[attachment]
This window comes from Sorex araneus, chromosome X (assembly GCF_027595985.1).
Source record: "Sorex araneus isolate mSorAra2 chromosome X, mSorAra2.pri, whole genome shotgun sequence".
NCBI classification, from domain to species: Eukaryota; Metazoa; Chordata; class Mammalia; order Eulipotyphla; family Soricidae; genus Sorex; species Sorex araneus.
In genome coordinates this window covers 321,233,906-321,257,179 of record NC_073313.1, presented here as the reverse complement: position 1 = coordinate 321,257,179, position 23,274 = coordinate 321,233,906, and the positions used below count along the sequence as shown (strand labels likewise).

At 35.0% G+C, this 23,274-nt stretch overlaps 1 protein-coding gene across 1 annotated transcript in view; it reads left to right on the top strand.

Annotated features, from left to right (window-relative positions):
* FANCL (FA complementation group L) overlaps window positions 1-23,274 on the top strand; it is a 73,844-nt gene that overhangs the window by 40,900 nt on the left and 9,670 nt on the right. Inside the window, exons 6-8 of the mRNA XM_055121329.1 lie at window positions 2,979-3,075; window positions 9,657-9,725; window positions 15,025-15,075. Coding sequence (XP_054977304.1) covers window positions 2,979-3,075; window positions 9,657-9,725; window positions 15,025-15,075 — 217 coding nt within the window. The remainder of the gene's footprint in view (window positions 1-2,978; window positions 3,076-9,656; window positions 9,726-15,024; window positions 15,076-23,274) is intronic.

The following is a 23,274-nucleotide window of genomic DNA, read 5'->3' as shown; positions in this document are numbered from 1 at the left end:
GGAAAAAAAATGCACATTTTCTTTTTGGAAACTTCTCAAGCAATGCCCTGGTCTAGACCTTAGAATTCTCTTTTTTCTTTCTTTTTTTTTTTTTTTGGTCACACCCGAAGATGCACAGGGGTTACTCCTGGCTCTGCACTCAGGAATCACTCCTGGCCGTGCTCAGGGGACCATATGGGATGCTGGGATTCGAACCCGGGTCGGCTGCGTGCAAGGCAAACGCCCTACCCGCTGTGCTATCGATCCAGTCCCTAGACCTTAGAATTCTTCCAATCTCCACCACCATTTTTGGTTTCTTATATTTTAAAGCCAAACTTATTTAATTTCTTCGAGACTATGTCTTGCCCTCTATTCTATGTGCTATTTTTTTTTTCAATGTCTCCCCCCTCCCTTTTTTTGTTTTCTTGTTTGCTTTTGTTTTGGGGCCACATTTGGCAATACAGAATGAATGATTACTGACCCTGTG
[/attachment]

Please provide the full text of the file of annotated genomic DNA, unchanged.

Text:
This window comes from Sorex araneus, chromosome X (assembly GCF_027595985.1).
Source record: "Sorex araneus isolate mSorAra2 chromosome X, mSorAra2.pri, whole genome shotgun sequence".
NCBI classification, from domain to species: Eukaryota; Metazoa; Chordata; class Mammalia; order Eulipotyphla; family Soricidae; genus Sorex; species Sorex araneus.
In genome coordinates this window covers 321,233,906-321,257,179 of record NC_073313.1, presented here as the reverse complement: position 1 = coordinate 321,257,179, position 23,274 = coordinate 321,233,906, and the positions used below count along the sequence as shown (strand labels likewise).

At 35.0% G+C, this 23,274-nt stretch overlaps 1 protein-coding gene across 1 annotated transcript in view; it reads left to right on the top strand.

Annotated features, from left to right (window-relative positions):
* FANCL (FA complementation group L) overlaps window positions 1-23,274 on the top strand; it is a 73,844-nt gene that overhangs the window by 40,900 nt on the left and 9,670 nt on the right. Inside the window, exons 6-8 of the mRNA XM_055121329.1 lie at window positions 2,979-3,075; window positions 9,657-9,725; window positions 15,025-15,075. Coding sequence (XP_054977304.1) covers window positions 2,979-3,075; window positions 9,657-9,725; window positions 15,025-15,075 — 217 coding nt within the window. The remainder of the gene's footprint in view (window positions 1-2,978; window positions 3,076-9,656; window positions 9,726-15,024; window positions 15,076-23,274) is intronic.

The following is a 23,274-nucleotide window of genomic DNA, read 5'->3' as shown; positions in this document are numbered from 1 at the left end:
GGAAAAAAAATGCACATTTTCTTTTTGGAAACTTCTCAAGCAATGCCCTGGTCTAGACCTTAGAATTCTCTTTTTTCTTTCTTTTTTTTTTTTTTTGGTCACACCCGAAGATGCACAGGGGTTACTCCTGGCTCTGCACTCAGGAATCACTCCTGGCCGTGCTCAGGGGACCATATGGGATGCTGGGATTCGAACCCGGGTCGGCTGCGTGCAAGGCAAACGCCCTACCCGCTGTGCTATCGATCCAGTCCCTAGACCTTAGAATTCTTCCAATCTCCACCACCATTTTTGGTTTCTTATATTTTAAAGCCAAACTTATTTAATTTCTTCGAGACTATGTCTTGCCCTCTATTCTATGTGCTATTTTTTTTTTCAATGTCTCCCCCCTCCCTTTTTTTGTTTTCTTGTTTGCTTTTGTTTTGGGGCCACATTTGGCAATACAGAATGAATGATTACTGACCCTGTG